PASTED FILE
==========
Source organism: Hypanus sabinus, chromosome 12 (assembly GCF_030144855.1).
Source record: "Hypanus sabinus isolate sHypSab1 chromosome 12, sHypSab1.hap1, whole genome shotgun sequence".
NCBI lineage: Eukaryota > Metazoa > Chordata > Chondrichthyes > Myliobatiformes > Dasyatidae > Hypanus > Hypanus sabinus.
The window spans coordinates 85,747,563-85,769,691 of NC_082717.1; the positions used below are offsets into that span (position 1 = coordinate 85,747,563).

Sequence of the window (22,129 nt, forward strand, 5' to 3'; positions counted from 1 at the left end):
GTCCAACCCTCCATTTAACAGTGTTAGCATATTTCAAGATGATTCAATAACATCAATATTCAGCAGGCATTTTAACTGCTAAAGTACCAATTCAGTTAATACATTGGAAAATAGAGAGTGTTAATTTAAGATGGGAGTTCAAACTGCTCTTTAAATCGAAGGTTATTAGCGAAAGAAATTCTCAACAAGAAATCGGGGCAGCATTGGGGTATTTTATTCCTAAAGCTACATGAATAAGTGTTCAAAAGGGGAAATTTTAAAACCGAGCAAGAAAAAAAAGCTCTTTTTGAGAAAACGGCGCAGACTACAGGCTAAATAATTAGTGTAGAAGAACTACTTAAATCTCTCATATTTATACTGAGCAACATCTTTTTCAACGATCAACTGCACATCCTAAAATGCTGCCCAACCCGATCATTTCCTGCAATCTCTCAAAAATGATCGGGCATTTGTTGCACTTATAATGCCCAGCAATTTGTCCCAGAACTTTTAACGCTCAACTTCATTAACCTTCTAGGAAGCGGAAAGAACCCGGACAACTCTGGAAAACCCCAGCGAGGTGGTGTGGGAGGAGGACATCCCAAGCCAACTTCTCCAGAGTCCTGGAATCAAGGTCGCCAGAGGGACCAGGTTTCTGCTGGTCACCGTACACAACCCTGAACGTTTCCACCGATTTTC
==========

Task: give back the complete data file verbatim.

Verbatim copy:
Source organism: Hypanus sabinus, chromosome 12 (assembly GCF_030144855.1).
Source record: "Hypanus sabinus isolate sHypSab1 chromosome 12, sHypSab1.hap1, whole genome shotgun sequence".
NCBI lineage: Eukaryota > Metazoa > Chordata > Chondrichthyes > Myliobatiformes > Dasyatidae > Hypanus > Hypanus sabinus.
The window spans coordinates 85,747,563-85,769,691 of NC_082717.1; the positions used below are offsets into that span (position 1 = coordinate 85,747,563).

Sequence of the window (22,129 nt, forward strand, 5' to 3'; positions counted from 1 at the left end):
GTCCAACCCTCCATTTAACAGTGTTAGCATATTTCAAGATGATTCAATAACATCAATATTCAGCAGGCATTTTAACTGCTAAAGTACCAATTCAGTTAATACATTGGAAAATAGAGAGTGTTAATTTAAGATGGGAGTTCAAACTGCTCTTTAAATCGAAGGTTATTAGCGAAAGAAATTCTCAACAAGAAATCGGGGCAGCATTGGGGTATTTTATTCCTAAAGCTACATGAATAAGTGTTCAAAAGGGGAAATTTTAAAACCGAGCAAGAAAAAAAAGCTCTTTTTGAGAAAACGGCGCAGACTACAGGCTAAATAATTAGTGTAGAAGAACTACTTAAATCTCTCATATTTATACTGAGCAACATCTTTTTCAACGATCAACTGCACATCCTAAAATGCTGCCCAACCCGATCATTTCCTGCAATCTCTCAAAAATGATCGGGCATTTGTTGCACTTATAATGCCCAGCAATTTGTCCCAGAACTTTTAACGCTCAACTTCATTAACCTTCTAGGAAGCGGAAAGAACCCGGACAACTCTGGAAAACCCCAGCGAGGTGGTGTGGGAGGAGGACATCCCAAGCCAACTTCTCCAGAGTCCTGGAATCAAGGTCGCCAGAGGGACCAGGTTTCTGCTGGTCACCGTACACAACCCTGAACGTTTCCACCGATTTTC